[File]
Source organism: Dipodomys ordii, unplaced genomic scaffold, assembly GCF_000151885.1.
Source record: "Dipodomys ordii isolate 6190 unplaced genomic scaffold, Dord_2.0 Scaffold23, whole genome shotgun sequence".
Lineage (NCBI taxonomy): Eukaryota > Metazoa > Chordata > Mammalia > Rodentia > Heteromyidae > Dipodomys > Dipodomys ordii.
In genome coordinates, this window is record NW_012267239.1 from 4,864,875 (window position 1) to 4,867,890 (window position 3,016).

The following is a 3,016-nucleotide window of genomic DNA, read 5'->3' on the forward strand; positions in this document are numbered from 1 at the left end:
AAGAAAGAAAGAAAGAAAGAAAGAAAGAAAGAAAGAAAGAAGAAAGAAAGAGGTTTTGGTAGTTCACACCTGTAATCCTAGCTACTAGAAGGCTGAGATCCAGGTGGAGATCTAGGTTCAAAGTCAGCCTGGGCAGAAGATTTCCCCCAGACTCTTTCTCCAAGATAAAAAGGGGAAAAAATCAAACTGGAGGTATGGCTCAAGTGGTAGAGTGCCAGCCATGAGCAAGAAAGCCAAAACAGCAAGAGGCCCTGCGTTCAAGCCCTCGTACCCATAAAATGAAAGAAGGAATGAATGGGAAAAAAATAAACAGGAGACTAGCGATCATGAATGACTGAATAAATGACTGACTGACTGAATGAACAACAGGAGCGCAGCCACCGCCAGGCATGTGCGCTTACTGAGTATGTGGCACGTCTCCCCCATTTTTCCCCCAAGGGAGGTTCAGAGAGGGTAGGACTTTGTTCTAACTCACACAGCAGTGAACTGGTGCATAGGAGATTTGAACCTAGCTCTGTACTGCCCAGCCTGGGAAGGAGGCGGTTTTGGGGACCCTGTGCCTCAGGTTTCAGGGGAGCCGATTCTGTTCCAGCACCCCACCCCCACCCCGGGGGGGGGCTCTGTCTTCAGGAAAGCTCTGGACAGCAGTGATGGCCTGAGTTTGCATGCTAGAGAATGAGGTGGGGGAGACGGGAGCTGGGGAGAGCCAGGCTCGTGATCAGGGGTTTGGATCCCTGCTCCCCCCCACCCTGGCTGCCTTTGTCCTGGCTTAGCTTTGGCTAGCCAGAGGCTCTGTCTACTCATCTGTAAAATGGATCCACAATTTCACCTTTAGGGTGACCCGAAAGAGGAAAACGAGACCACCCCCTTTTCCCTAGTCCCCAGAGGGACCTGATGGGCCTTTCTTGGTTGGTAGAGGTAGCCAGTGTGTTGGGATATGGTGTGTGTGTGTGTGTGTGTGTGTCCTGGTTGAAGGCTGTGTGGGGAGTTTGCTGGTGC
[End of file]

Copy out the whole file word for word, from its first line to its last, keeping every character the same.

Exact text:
Source organism: Dipodomys ordii, unplaced genomic scaffold, assembly GCF_000151885.1.
Source record: "Dipodomys ordii isolate 6190 unplaced genomic scaffold, Dord_2.0 Scaffold23, whole genome shotgun sequence".
Lineage (NCBI taxonomy): Eukaryota > Metazoa > Chordata > Mammalia > Rodentia > Heteromyidae > Dipodomys > Dipodomys ordii.
In genome coordinates, this window is record NW_012267239.1 from 4,864,875 (window position 1) to 4,867,890 (window position 3,016).

The following is a 3,016-nucleotide window of genomic DNA, read 5'->3' on the forward strand; positions in this document are numbered from 1 at the left end:
AAGAAAGAAAGAAAGAAAGAAAGAAAGAAAGAAAGAAAGAAGAAAGAAAGAGGTTTTGGTAGTTCACACCTGTAATCCTAGCTACTAGAAGGCTGAGATCCAGGTGGAGATCTAGGTTCAAAGTCAGCCTGGGCAGAAGATTTCCCCCAGACTCTTTCTCCAAGATAAAAAGGGGAAAAAATCAAACTGGAGGTATGGCTCAAGTGGTAGAGTGCCAGCCATGAGCAAGAAAGCCAAAACAGCAAGAGGCCCTGCGTTCAAGCCCTCGTACCCATAAAATGAAAGAAGGAATGAATGGGAAAAAAATAAACAGGAGACTAGCGATCATGAATGACTGAATAAATGACTGACTGACTGAATGAACAACAGGAGCGCAGCCACCGCCAGGCATGTGCGCTTACTGAGTATGTGGCACGTCTCCCCCATTTTTCCCCCAAGGGAGGTTCAGAGAGGGTAGGACTTTGTTCTAACTCACACAGCAGTGAACTGGTGCATAGGAGATTTGAACCTAGCTCTGTACTGCCCAGCCTGGGAAGGAGGCGGTTTTGGGGACCCTGTGCCTCAGGTTTCAGGGGAGCCGATTCTGTTCCAGCACCCCACCCCCACCCCGGGGGGGGGCTCTGTCTTCAGGAAAGCTCTGGACAGCAGTGATGGCCTGAGTTTGCATGCTAGAGAATGAGGTGGGGGAGACGGGAGCTGGGGAGAGCCAGGCTCGTGATCAGGGGTTTGGATCCCTGCTCCCCCCCACCCTGGCTGCCTTTGTCCTGGCTTAGCTTTGGCTAGCCAGAGGCTCTGTCTACTCATCTGTAAAATGGATCCACAATTTCACCTTTAGGGTGACCCGAAAGAGGAAAACGAGACCACCCCCTTTTCCCTAGTCCCCAGAGGGACCTGATGGGCCTTTCTTGGTTGGTAGAGGTAGCCAGTGTGTTGGGATATGGTGTGTGTGTGTGTGTGTGTGTGTCCTGGTTGAAGGCTGTGTGGGGAGTTTGCTGGTGC